Cardinal Dolan: That 'Conscience Thing' Is 'Ennobling,' 'Enlightened' 

KATHRYN JEAN LOPEZ

"Government has no business interfering in the internal life of the soul, conscience, or church," Timothy Cardinal Dolan said Monday night at the Newseum in Washington, D.C.

In an event on religious liberty in America sponsored by the John Carroll Society, Cardinal Dolan sought to "restore the luster" on our "first and most cherished freedom."

"The threats to [that] freedom are abundant," he said.  He focused on two timely ones: First, a secularist drive that "will tolerate religion as long as it's just considered some eccentric private hobby for superstitious, unenlightened folks, limited to an hour on the Sabbath, with no claim to any voice in the public square."  This "is hardly 'free exercise,'" he countered, and quoted the first lady speaking at the African Methodist Episcopal Church Conference, where she seemed to understand this: "Our faith just isn't about showing up on Sunday . . . it's about what we do on Monday through Saturday."

And then "America's shepherd," as Speaker of the House John Boehner introduced him for the final prayer at the Republican convention in Tampa, highlighted the HHS contraception, sterilization, and abortion-inducing-drug mandate that currently has his New York archdiocese suing the federal government, calling it "a direct intrusion of the government into the very definition of a church's minister, ministries, message, and meaning."  The HHS mandate controversy, he repeated, is about "the raw presumption of a bureau of the federal government to define a church's minister, ministry, message, and meaning."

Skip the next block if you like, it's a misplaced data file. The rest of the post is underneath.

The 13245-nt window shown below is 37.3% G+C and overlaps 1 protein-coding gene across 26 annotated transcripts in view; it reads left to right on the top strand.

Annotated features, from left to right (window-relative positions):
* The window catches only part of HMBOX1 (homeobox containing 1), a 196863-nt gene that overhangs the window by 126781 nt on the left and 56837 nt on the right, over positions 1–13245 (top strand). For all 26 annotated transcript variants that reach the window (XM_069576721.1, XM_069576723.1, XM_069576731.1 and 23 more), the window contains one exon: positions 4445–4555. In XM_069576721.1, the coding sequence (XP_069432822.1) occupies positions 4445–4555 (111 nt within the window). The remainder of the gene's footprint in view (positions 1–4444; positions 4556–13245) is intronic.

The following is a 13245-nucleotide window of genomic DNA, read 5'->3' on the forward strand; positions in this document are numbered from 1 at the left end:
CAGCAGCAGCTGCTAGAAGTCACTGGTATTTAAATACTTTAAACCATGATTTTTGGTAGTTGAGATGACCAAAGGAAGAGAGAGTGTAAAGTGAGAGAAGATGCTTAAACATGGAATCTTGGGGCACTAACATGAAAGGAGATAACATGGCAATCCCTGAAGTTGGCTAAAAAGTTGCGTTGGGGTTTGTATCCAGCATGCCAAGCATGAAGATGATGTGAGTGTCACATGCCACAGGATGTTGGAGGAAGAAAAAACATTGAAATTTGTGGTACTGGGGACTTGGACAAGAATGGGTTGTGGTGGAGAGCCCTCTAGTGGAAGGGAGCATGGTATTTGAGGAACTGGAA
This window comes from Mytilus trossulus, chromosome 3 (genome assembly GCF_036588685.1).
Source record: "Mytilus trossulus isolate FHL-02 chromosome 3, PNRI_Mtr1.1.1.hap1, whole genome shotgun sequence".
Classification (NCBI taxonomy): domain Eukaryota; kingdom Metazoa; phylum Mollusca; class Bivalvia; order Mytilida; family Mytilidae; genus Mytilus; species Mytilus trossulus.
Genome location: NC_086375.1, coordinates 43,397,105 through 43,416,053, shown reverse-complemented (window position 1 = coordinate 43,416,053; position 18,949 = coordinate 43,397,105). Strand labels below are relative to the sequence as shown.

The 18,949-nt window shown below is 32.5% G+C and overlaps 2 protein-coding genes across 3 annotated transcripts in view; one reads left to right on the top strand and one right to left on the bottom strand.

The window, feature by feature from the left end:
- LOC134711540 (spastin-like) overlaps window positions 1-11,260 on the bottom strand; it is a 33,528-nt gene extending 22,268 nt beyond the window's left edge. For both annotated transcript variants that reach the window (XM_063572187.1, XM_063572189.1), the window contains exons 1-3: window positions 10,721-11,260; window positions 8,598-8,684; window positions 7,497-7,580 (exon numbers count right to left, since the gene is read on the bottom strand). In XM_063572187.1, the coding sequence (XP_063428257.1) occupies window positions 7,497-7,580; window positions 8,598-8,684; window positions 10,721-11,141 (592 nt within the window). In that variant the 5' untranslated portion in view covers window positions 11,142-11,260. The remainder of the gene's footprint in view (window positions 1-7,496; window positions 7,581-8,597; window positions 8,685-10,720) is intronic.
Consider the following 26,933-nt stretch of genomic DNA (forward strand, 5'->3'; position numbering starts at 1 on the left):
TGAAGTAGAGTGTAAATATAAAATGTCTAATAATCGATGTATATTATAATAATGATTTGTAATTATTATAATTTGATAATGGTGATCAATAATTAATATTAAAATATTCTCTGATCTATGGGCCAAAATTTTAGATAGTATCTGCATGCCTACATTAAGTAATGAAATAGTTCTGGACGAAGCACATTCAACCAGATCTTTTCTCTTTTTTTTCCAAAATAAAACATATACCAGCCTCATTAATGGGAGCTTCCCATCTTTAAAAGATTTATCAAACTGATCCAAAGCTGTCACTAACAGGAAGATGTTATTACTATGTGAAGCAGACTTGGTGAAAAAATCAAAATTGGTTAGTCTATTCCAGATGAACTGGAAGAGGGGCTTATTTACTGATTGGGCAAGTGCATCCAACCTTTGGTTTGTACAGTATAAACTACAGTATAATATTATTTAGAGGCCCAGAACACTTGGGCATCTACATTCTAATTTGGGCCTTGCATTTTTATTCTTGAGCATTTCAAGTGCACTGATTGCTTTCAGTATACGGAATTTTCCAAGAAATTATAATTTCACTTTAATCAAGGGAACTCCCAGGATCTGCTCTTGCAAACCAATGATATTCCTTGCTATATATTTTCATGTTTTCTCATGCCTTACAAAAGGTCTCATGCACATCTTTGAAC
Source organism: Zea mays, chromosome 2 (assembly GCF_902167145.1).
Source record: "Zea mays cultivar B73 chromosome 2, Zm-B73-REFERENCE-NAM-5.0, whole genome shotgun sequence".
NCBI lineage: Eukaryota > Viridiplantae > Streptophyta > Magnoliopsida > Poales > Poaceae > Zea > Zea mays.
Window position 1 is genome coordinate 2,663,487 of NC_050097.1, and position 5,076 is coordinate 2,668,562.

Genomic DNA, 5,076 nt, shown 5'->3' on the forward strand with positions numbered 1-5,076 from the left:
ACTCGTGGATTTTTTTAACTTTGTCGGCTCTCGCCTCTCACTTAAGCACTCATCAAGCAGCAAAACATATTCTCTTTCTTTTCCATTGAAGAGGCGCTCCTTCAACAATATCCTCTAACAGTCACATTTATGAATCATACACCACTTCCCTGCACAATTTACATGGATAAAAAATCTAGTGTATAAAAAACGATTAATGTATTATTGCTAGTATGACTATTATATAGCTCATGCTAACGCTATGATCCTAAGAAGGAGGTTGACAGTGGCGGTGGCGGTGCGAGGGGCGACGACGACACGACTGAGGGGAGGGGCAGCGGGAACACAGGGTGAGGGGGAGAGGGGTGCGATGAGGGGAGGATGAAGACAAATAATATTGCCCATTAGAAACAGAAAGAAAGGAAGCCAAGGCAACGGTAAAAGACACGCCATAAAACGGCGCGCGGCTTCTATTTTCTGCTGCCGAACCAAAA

"The defense of religious freedom is not some Evangelical Christian polemic, or wily strategy of discredited Catholic bishops," the president of the U.S. Conference of Catholic Bishops said, countering the media narrative, "but the quintessential American cause, the first line in the defense of and protection of human rights."

"Freedom of religion," he said, "has been the driving force of almost every enlightened, unshackling, noble cause in American history," the cause of some of our most "liberating, ennobling" movements, including the civil-rights movement, he said.  In defending religious liberty today, he said, we are "protecting America.  We act not as sectarians, but as responsible citizens.  We act on behalf of the truth about the human person."


And just as he had a prayerful answer last week to a Democratic convention where Catholicism was used as a cover for an extremist culture-of-death platform, he had a response to a former House speaker's attempt to dismiss religious-liberty concerns: "Recently, sadly, a prominent Catholic political leader down the street stated that 'the Church needs to get over their conscience thing.'"

"The defense of religious freedom is not some Evangelical Christian polemic, or wily strategy of discredited Catholic bishops," the president of the U.S. Conference of Catholic Bishops said, countering the media narrative, "but the quintessential American cause, the first line in the defense of and protection of human rights."

"No, we don't; no, we can't;" Dolan responded, "as believers, as Americans," though the applause all but drowned out the "as believers, as Americans" line.